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Church litter challenge a success

Litter cleanups may not be within the traditional purview of churches, but we think they are just the right project for churches to take on that will benefit their communities and God’s creation all at the same time.

Ten churches got involved this fall in the Church Cleanup Challenge organized by Keep Suffolk Beautiful. They coordinated cleanups — some churches did more than one — and brought 141 volunteers who may not have otherwise found a connection to a litter cleanup effort to pick up litter on the city streets.

Keep Suffolk Beautiful Chairwoman Kathy Russell said the committee believed it would be a worthwhile effort because churches are leaders in the community.

“They helped make our city a cleaner place to live, work, play and pray,” she said.

The churches that deserve the thanks for participating in this effort are Balm Church East Campus, Perfecting Saints COGIC, Wesley Chapel United Methodist Church, Covenant Community Church, Oakland Christian UCC, St. Paul’s Baptist Church, Family Harvest Church, Bethlehem Christian Church, Trinity Christian Church and St. Paul Reformed Zion.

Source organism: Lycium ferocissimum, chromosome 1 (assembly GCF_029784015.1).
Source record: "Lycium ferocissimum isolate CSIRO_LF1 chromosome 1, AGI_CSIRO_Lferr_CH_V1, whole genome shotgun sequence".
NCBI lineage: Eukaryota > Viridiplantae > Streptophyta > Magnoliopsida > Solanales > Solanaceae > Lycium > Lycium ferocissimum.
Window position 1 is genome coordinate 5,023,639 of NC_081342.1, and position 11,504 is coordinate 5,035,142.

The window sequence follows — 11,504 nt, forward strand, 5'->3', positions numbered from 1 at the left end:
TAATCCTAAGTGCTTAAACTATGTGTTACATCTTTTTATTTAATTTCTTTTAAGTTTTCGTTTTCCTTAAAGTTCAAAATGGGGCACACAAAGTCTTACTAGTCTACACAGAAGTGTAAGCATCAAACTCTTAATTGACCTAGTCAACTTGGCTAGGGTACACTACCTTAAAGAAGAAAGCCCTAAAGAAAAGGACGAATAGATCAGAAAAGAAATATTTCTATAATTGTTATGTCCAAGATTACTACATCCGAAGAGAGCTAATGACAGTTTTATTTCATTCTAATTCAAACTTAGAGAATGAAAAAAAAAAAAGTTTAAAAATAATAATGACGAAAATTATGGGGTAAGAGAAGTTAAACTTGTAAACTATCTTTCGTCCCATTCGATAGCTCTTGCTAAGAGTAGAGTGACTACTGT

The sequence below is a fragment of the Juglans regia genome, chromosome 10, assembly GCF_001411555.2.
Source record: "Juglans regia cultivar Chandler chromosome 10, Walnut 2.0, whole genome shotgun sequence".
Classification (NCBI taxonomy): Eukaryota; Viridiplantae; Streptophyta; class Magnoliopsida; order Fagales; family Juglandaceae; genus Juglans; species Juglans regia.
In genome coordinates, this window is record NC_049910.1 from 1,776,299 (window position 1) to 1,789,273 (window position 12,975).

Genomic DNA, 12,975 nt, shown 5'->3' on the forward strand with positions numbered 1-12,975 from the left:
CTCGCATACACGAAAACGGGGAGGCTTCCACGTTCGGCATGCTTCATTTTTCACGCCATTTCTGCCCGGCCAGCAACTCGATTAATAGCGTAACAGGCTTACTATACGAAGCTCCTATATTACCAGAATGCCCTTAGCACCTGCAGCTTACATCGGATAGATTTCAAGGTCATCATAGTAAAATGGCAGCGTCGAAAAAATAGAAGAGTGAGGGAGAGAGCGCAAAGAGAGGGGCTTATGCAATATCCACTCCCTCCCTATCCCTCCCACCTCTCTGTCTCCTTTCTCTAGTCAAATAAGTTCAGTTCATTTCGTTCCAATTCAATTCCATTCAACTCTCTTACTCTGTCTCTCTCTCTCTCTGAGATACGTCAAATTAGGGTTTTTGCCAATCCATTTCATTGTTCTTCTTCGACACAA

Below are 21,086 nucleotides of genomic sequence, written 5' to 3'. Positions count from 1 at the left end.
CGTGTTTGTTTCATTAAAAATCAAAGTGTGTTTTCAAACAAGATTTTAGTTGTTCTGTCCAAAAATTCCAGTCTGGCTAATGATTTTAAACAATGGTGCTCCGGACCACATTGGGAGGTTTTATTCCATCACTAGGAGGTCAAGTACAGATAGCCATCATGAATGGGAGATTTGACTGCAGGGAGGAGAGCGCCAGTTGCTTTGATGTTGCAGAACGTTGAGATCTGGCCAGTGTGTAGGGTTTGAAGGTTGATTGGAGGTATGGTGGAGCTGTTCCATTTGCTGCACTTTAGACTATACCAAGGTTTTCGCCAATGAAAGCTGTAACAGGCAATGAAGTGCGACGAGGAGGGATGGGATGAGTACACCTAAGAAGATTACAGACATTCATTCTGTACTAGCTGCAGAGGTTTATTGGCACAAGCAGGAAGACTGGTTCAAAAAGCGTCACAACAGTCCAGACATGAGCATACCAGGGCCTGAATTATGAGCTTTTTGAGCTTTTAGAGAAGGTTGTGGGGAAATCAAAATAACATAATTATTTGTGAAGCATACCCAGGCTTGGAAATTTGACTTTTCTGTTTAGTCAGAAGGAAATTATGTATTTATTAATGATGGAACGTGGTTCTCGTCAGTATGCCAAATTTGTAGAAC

Litter cleanups are perhaps not the most common form of community service for a church, but we’re pleased to see these churches took the challenge seriously and embraced the project.

After all, the very first chapters of the Bible describe God’s creation of the world and everything in it, and He commanded the first humans to have dominion over it. It is the job of humans to ensure that the waterways, land, atmosphere and animals God created are well cared for.

Sadly, humans cannot be said to have done a good job at this task, and the reason litter cleanups are needed in the first place is a prime example. While most humans dispose of their trash responsibly, the detritus from those who do not seems to add up so quickly that volunteers cannot keep up.

These church leaders and volunteers, however, went out into the community, collected the things that were making it look dirty and threw them away, making the earth look new again. There’s an object lesson there about what Jesus did for us on the cross.

We appreciate the church leaders and volunteers who participated in this project and hope to see it again next year.